“I’m not convinced his identity is important at this point, or at least important enough to put him at any risk, or to unmask someone who doesn’t want to be identified,” said Dean Baquet, executive editor of the New York Times. “Pretty much everything has now been discussed or confirmed on the record, multiple times, by others in the administration. So I’m not sure I see the point of unmasking someone who wants to remain anonymous.”
Both Baquet and AP spokeswoman Lauren Easton said the intelligence community connection was an important part of the story because — at least at that point several weeks ago — readers had very little information by which to assess the value or veracity of the whistleblower’s complaint.
Easton said Tuesday that the AP has continued to keep the name under wraps because “AP typically refrains from identifying whistleblowers.” She did not explain why.
Post spokeswoman Kris Coratti said The Post wasn’t naming an individual because it “has long respected the right of whistleblowers to report wrongdoing in confidence, which protects them against retaliation.”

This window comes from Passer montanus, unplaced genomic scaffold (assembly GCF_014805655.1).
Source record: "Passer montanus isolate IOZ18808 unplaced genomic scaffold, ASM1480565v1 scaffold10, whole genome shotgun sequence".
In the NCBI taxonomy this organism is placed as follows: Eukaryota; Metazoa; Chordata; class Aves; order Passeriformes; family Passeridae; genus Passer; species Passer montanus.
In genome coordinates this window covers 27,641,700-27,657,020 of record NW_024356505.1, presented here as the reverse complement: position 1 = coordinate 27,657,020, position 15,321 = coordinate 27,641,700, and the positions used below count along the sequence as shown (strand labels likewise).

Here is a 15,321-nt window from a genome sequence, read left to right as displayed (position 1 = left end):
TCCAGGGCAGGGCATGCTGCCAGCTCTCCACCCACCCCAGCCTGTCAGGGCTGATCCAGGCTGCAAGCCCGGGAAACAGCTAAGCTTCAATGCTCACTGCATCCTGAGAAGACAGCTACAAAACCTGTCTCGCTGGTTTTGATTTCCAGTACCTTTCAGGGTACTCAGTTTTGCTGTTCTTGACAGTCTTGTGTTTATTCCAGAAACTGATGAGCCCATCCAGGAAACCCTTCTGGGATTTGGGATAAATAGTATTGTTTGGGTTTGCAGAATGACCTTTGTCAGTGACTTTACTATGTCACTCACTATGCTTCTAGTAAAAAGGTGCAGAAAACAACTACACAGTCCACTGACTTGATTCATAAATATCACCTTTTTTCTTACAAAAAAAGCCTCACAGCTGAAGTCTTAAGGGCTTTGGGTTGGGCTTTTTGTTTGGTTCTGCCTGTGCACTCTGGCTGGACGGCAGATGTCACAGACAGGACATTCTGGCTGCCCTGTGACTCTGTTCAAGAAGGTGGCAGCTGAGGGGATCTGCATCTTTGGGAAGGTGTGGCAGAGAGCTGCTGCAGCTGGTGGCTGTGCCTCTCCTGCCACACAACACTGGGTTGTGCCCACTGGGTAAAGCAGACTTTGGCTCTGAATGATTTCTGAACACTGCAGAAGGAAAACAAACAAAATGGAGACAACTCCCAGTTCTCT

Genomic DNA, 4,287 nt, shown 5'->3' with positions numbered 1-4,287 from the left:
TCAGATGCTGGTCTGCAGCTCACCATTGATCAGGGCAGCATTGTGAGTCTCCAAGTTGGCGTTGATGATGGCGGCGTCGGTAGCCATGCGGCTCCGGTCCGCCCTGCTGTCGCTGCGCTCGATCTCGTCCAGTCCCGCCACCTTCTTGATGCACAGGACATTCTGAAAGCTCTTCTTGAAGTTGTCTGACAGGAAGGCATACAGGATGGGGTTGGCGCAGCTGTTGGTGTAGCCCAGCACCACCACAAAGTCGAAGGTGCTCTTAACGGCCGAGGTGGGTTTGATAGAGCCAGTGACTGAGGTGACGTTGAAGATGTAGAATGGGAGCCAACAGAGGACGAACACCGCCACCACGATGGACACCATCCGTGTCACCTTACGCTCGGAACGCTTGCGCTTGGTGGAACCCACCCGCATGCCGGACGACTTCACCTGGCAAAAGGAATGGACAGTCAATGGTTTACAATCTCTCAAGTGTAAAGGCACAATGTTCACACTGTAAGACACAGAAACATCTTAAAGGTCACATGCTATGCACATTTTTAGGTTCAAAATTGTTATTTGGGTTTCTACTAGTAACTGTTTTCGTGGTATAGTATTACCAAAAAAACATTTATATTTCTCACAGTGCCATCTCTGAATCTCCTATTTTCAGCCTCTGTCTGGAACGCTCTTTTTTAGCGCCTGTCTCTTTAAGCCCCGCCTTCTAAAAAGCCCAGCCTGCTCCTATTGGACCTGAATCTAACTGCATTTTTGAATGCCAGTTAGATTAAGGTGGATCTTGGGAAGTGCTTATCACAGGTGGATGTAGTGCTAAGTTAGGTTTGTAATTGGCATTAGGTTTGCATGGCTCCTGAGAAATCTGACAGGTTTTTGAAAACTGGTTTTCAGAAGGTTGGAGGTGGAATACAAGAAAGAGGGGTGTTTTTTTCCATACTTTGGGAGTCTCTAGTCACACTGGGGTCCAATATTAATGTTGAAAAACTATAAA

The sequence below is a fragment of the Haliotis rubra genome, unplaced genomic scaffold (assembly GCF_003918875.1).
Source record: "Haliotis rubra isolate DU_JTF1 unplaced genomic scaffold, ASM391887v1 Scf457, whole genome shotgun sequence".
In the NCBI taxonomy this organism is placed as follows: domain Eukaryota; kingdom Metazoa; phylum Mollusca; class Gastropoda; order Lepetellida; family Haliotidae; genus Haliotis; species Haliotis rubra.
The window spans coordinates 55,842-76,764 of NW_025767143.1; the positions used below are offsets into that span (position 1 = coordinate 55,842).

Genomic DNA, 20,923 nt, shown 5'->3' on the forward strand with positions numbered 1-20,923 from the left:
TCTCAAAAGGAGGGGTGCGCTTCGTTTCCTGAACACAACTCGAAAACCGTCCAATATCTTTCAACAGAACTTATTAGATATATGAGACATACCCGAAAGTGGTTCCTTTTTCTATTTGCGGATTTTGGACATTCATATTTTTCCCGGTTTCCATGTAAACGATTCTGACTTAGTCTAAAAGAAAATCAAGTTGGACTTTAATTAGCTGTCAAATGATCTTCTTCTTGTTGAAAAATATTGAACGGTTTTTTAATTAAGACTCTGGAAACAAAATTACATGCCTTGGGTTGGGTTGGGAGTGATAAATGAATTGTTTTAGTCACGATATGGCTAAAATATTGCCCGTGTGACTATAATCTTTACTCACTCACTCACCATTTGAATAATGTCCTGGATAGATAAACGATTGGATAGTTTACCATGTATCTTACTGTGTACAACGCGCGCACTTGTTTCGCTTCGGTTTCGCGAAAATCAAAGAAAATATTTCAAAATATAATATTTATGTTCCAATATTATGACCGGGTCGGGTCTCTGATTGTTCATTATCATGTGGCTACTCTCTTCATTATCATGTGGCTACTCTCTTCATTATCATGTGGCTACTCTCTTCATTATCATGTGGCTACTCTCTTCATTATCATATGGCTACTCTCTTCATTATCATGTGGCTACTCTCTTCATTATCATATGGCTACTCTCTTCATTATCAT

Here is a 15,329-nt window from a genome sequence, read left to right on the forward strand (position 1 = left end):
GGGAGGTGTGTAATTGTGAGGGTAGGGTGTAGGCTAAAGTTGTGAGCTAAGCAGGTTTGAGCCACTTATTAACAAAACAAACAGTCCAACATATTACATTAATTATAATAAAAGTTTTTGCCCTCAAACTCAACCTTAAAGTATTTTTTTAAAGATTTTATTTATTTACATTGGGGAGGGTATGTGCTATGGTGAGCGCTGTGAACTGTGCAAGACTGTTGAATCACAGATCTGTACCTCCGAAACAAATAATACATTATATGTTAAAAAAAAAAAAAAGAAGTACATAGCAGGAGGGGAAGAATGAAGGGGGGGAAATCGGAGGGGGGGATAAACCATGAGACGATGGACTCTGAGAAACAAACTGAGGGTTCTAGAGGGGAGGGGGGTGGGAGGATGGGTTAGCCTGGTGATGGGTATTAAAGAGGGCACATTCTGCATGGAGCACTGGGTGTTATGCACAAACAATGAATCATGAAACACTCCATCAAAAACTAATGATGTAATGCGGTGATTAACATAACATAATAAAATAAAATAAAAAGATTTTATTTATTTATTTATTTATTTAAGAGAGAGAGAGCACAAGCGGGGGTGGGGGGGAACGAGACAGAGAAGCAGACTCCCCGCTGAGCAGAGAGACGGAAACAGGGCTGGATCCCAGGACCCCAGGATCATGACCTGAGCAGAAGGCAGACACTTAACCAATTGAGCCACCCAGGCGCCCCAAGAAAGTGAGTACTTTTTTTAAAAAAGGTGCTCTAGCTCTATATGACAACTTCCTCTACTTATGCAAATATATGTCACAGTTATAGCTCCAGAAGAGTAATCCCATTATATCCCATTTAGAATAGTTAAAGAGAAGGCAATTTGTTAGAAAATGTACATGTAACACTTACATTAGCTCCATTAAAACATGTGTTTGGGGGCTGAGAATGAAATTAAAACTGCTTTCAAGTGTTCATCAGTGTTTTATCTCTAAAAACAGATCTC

She added, “We also withhold identities or other facts when we believe that publication would put an individual at risk. Both of those considerations apply in this case.”
Other news organizations didn’t respond to requests for comment, or were terse in reply. The Wall Street Journal and Fox News declined to explain their approach. NBC News said it wasn’t naming the individual “until or unless they identify themselves publicly.” It also did not say why.
CNN had no response.
On Monday, Fox News host Sean Hannity suggested on his program that he knew the name of the whistleblower but was withholding it because of alleged legal threats. “I actually have multiple confirmations of who the whistleblower is,” he said on the air. “But you know what? I’ll play the game for a little bit, and I’ll take the lawyers’ threats that they’re going to sue me.” Such a lawsuit, he said, “wouldn’t go anywhere.”